America was once a land of prohibitions. Half a century ago, in most of the country, gambling was illegal. Marijuana use was illegal. Abortion was illegal. Pornography was illegal. Homosexual relations were against the law — and same-sex marriage was beyond imagination. Even heterosexual sodomy was forbidden in many states.
Now, these activities are all allowed everywhere or in much of the country. The change happened so slowly that it’s hard to remember how far we’ve come.
A couple of common beliefs have driven this broad shift. One is that if adults want to indulge in behavior that many regard as immoral or unhealthy but inflicts no direct harm on others, it’s strictly their business.
Thomas Jefferson said: “(I)t does me no injury for my neighbour to say there are twenty gods, or no god. It neither picks my pocket nor breaks my leg.” The same holds for playing roulette, smoking dope, watching porn, or engaging in private, consensual sodomy.
The trend toward freedom has been especially pronounced in the realm of sex. Since 1965, the Supreme Court has established a constitutional right of privacy that has invalidated laws forbidding contraception, abortion, pornography and oral and anal sex. Public attitudes have changed as well. Americans overwhelmingly regard sex as a matter for private choices, not government mandate.
There is one big exception: prostitution. Most commodities and services that may be legally given away may also be bought and sold. But not sex. Men can use all sorts of persuasive means to get women (or men) to go to bed with them. Women (and men) can consent to do so for a vast range of motives.
When money changes hands for that explicit purpose, though, the law suddenly intrudes. Prostitution is illegal everywhere except some parts of Nevada.
Tens of thousands of men and women are arrested each year for their role in it.
But when presidential candidates criticizing laws against prostitution, you know something has changed. Former Colorado Gov. John Hickenlooper, who is generally regarded as a moderate in the Democratic field, recently said he thought legalizing prostitution deserves “serious consideration.” Sen. Kamala Harris said she favored “decriminalization” – though she seems to mean prosecuting customers and pimps, while sparing prostitutes.
Rep. Tulsi Gabbard of Hawaii went further: “If a consenting adult wants to engage in sex work, that is their right, and it should not be a crime. All people should have autonomy over their bodies and their labor.”
They are not the only politicians open to change. New York state Sens. Jessica Ramos of Queens and Julia Salazar of Brooklyn plan to introduce legislation to remove penalties for buying and selling sex. Five members of the 13-member District of Columbia city council have signed on to a bill to decriminalize the trade.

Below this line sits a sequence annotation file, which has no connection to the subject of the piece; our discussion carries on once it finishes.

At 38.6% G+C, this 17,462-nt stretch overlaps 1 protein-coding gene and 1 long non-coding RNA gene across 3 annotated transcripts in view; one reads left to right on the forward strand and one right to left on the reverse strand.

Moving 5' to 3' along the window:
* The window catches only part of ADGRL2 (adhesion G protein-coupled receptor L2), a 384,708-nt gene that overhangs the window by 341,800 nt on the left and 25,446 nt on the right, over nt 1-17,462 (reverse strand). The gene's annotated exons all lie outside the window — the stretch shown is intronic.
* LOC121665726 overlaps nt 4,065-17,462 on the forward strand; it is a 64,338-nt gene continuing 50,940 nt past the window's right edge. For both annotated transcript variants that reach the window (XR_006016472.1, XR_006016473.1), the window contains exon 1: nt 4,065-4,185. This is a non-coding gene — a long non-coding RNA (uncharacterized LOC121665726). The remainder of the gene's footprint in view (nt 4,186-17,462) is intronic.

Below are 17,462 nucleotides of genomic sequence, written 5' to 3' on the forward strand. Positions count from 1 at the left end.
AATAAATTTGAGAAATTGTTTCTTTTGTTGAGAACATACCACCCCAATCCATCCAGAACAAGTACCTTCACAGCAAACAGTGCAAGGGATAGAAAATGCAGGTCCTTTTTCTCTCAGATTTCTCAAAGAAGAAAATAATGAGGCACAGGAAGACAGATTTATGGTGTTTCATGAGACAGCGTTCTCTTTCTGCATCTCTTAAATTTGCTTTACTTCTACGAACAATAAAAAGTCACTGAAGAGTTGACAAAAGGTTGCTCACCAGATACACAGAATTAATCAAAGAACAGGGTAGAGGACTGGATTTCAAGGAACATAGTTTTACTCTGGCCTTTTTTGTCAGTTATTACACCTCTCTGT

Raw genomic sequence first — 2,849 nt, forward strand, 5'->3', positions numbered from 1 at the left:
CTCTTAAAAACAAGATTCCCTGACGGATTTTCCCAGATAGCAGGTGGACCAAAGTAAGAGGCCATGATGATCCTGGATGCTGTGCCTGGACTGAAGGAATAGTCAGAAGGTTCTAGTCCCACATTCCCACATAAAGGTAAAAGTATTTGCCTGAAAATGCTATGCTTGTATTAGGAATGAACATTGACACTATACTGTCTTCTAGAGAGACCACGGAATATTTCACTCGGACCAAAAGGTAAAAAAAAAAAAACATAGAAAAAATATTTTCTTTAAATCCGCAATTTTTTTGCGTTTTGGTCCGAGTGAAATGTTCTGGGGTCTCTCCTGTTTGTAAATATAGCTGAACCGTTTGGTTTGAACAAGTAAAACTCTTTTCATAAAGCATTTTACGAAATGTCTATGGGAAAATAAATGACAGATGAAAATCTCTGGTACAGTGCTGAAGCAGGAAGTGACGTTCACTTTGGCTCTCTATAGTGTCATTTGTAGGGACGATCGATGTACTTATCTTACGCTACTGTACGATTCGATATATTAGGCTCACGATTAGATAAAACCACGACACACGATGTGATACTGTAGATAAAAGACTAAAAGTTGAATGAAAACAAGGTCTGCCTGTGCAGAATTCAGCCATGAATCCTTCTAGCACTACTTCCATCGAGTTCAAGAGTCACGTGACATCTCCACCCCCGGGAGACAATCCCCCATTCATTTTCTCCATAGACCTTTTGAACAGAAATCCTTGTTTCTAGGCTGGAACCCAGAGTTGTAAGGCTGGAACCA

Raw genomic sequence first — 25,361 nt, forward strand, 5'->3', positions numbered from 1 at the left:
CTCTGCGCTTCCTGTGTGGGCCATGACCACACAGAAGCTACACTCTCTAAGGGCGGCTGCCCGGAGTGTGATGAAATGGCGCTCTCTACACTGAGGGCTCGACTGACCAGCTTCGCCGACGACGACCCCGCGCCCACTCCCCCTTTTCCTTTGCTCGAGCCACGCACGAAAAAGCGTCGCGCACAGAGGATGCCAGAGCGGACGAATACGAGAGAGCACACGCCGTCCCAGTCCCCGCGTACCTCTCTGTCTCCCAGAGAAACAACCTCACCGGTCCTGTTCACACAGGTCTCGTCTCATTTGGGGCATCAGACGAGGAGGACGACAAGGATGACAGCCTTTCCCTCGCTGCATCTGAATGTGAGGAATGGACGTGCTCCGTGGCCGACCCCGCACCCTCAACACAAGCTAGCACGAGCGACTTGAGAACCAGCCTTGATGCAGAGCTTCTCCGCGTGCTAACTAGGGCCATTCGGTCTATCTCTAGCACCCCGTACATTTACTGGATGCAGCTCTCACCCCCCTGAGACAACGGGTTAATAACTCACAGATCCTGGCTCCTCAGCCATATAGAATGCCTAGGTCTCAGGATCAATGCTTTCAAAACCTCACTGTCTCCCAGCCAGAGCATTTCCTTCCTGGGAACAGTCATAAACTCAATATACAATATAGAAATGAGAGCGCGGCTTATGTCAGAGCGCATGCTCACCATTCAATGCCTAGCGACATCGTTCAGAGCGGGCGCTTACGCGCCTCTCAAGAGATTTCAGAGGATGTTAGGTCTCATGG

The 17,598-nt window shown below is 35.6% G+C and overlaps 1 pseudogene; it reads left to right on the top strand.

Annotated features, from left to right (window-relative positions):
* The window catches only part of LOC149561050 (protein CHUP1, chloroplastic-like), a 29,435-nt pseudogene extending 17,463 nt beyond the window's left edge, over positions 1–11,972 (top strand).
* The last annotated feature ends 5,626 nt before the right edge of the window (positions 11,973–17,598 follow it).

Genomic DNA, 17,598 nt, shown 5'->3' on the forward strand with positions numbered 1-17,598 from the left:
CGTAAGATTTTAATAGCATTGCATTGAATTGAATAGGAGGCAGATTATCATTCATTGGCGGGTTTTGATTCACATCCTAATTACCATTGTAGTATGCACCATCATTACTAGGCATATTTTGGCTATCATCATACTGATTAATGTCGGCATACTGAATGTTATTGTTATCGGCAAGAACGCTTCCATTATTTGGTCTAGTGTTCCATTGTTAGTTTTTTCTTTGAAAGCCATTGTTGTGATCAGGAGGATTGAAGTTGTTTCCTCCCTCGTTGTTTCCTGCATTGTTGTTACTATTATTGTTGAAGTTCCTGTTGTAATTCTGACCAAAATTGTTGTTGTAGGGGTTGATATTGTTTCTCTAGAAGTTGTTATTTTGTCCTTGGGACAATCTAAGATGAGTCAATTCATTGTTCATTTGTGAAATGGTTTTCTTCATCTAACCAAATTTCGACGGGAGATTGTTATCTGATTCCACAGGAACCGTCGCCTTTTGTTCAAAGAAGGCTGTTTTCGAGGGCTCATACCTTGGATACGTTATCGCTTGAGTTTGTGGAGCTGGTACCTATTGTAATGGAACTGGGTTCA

In both cases, the idea has won support from organizations representing sex workers, who think their trade would be safer and easier if clients and providers didn’t fear being arrested.
One reason the concept has gained currency that America has gotten well-acquainted with an adult-film actress named Stormy Daniels, who went public about the $130,000 Donald Trump’s lawyer paid her in 2016 to keep quiet about a sexual encounter. Her interview on “60 Minutes,” which drew the show’s biggest audience in 10 years, revealed her to be poised, sharp-witted, credible and utterly unashamed of her profession. Contrary to the usual claim about sex workers, she also made it plain she is nobody’s victim.
Then there is New England Patriots owner Robert Kraft, who was charged in February with soliciting prostitution at a Florida massage parlor. The Martin County sheriff claimed the investigation was aimed at smashing a $20 million sex trafficking ring, but eventually, the assistant state attorney admitted: “No one is being charged with human trafficking. There is no human trafficking that arises out of this investigation.”
It was hard to see any grave danger from an elderly widowers’ handing over cash for a couple of minutes’ worth of manual stimulation. Prohibition doesn’t eliminate the harms generally associated with prostitution, such as violence, human trafficking and disease. On the contrary, it fosters them by driving the business underground.
We have long since embraced the idea that what adults choose to do for sexual gratification is not the business of the government. One day we may accept that the same is true for whether they pay for it.